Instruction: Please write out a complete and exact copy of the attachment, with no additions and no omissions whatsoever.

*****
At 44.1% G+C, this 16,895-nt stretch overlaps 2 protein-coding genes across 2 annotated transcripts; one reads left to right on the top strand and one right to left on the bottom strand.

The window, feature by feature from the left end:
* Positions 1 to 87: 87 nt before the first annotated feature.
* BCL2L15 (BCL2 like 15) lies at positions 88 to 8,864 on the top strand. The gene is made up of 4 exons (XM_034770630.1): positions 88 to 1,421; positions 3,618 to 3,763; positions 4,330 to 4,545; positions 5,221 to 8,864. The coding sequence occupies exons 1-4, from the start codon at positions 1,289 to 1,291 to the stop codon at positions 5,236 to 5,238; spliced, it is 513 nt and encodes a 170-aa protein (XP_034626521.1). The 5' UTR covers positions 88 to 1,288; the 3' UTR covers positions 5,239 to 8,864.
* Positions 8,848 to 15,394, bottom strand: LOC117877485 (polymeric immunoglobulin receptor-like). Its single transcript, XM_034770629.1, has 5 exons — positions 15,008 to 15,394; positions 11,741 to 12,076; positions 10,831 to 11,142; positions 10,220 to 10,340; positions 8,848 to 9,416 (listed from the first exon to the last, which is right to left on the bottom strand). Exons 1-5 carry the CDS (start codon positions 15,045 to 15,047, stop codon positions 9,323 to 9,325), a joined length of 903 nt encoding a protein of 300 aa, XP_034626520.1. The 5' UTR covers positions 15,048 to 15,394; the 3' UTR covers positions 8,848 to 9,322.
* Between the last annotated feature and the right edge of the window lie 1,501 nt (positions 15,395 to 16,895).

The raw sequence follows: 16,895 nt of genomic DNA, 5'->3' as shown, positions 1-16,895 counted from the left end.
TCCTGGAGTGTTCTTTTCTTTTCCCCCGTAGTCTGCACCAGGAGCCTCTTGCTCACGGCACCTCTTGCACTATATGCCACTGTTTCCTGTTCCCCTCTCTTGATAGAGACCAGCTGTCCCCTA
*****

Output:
At 44.1% G+C, this 16,895-nt stretch overlaps 2 protein-coding genes across 2 annotated transcripts; one reads left to right on the top strand and one right to left on the bottom strand.

The window, feature by feature from the left end:
* Positions 1 to 87: 87 nt before the first annotated feature.
* BCL2L15 (BCL2 like 15) lies at positions 88 to 8,864 on the top strand. The gene is made up of 4 exons (XM_034770630.1): positions 88 to 1,421; positions 3,618 to 3,763; positions 4,330 to 4,545; positions 5,221 to 8,864. The coding sequence occupies exons 1-4, from the start codon at positions 1,289 to 1,291 to the stop codon at positions 5,236 to 5,238; spliced, it is 513 nt and encodes a 170-aa protein (XP_034626521.1). The 5' UTR covers positions 88 to 1,288; the 3' UTR covers positions 5,239 to 8,864.
* Positions 8,848 to 15,394, bottom strand: LOC117877485 (polymeric immunoglobulin receptor-like). Its single transcript, XM_034770629.1, has 5 exons — positions 15,008 to 15,394; positions 11,741 to 12,076; positions 10,831 to 11,142; positions 10,220 to 10,340; positions 8,848 to 9,416 (listed from the first exon to the last, which is right to left on the bottom strand). Exons 1-5 carry the CDS (start codon positions 15,045 to 15,047, stop codon positions 9,323 to 9,325), a joined length of 903 nt encoding a protein of 300 aa, XP_034626520.1. The 5' UTR covers positions 15,048 to 15,394; the 3' UTR covers positions 8,848 to 9,322.
* Between the last annotated feature and the right edge of the window lie 1,501 nt (positions 15,395 to 16,895).

The raw sequence follows: 16,895 nt of genomic DNA, 5'->3' as shown, positions 1-16,895 counted from the left end.
TCCTGGAGTGTTCTTTTCTTTTCCCCCGTAGTCTGCACCAGGAGCCTCTTGCTCACGGCACCTCTTGCACTATATGCCACTGTTTCCTGTTCCCCTCTCTTGATAGAGACCAGCTGTCCCCTA